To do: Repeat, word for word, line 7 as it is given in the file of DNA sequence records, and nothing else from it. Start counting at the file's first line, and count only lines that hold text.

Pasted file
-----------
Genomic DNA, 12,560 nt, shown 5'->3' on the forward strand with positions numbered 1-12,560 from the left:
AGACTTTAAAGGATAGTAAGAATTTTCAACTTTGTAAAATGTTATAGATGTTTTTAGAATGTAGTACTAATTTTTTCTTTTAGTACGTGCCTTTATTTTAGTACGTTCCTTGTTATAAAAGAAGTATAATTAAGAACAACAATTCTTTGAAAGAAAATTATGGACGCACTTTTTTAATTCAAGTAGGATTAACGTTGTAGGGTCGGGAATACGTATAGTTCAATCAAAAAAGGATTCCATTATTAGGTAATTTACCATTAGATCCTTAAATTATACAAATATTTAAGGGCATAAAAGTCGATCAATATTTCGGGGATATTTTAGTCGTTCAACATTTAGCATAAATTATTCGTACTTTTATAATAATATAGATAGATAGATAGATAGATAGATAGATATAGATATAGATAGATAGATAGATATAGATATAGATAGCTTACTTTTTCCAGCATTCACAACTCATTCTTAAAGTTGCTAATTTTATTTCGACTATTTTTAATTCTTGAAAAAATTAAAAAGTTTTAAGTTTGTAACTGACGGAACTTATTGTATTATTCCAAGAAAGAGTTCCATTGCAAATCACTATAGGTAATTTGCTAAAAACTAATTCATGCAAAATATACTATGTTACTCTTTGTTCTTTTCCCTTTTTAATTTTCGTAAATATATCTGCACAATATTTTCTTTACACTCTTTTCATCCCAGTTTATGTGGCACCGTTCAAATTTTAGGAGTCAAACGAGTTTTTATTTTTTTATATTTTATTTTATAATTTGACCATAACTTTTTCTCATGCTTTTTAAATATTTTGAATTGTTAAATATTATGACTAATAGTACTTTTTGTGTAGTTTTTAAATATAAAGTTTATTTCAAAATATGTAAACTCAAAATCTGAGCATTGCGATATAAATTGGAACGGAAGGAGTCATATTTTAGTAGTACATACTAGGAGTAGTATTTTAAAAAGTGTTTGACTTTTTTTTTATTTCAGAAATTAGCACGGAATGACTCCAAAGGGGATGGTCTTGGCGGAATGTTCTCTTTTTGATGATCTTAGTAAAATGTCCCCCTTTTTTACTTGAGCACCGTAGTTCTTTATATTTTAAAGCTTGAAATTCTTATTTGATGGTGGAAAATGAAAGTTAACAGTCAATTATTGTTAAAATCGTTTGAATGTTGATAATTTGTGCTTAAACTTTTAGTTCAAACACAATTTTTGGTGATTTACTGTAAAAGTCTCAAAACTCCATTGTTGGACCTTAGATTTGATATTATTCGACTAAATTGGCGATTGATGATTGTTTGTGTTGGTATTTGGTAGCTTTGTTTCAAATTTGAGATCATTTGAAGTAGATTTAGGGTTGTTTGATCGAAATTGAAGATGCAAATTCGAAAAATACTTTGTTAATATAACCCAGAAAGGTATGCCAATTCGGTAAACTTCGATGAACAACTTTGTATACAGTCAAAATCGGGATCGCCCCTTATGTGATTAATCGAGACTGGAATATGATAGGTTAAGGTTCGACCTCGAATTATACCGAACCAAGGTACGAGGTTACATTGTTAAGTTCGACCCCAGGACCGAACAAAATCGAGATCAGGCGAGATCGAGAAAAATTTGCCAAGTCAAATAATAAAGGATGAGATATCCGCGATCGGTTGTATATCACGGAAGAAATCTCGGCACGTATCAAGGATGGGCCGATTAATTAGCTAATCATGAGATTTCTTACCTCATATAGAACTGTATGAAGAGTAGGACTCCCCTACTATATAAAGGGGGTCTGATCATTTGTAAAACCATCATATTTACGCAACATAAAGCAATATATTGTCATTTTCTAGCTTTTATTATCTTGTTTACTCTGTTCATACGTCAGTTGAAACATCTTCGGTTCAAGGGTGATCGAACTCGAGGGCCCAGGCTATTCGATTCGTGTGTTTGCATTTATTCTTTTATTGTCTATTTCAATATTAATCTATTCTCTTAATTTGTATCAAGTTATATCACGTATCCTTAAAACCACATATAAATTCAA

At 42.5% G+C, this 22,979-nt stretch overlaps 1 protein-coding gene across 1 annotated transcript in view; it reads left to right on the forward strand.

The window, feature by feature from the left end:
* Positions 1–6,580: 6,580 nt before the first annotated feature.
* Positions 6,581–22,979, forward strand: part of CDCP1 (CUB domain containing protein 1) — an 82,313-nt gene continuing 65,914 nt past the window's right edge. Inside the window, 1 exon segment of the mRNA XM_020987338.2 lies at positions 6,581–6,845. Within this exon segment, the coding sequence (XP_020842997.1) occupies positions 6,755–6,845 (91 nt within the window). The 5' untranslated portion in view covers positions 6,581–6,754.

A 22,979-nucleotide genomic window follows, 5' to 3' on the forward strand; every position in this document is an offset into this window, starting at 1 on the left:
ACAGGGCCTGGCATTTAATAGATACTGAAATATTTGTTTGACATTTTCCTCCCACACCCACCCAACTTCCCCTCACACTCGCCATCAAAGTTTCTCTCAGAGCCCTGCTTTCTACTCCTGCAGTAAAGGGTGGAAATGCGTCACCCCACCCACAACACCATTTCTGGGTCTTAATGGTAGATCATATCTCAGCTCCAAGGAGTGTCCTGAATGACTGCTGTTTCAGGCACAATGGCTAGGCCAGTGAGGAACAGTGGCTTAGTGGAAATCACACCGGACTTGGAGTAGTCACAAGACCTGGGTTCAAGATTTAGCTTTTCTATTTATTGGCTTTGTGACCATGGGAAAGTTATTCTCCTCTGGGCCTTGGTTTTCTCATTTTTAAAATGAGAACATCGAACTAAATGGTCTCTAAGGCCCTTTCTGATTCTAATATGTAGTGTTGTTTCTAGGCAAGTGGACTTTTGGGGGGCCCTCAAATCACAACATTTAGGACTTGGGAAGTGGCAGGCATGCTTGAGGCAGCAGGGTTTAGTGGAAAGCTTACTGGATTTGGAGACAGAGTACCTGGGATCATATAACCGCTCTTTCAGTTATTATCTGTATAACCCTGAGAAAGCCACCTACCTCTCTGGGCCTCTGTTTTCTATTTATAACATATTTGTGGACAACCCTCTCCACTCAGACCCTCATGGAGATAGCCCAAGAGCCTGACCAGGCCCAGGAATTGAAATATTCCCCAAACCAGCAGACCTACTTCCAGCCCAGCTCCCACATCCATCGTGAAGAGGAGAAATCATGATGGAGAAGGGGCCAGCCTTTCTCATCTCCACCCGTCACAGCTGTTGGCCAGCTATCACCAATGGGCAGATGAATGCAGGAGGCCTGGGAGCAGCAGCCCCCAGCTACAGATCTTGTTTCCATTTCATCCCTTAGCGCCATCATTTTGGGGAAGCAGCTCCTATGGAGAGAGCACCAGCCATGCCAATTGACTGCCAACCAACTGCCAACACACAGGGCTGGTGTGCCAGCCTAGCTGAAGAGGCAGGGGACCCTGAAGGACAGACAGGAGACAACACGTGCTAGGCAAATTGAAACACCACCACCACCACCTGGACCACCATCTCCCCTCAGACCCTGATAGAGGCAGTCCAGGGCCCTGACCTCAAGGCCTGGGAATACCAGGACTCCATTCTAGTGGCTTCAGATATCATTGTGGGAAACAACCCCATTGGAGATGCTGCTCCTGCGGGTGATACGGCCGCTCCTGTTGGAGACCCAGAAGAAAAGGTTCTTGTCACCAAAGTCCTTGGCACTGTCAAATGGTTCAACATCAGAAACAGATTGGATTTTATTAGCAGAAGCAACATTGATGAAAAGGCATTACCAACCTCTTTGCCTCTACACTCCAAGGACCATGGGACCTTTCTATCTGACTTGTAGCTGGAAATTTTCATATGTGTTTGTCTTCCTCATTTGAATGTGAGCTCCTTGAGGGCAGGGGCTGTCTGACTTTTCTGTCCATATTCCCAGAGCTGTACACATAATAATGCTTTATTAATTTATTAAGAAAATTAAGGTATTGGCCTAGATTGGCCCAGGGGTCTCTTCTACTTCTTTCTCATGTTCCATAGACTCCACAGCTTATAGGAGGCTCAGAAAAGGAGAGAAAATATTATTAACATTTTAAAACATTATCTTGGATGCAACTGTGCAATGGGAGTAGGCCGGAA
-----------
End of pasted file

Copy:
A 22,979-nucleotide genomic window follows, 5' to 3' on the forward strand; every position in this document is an offset into this window, starting at 1 on the left: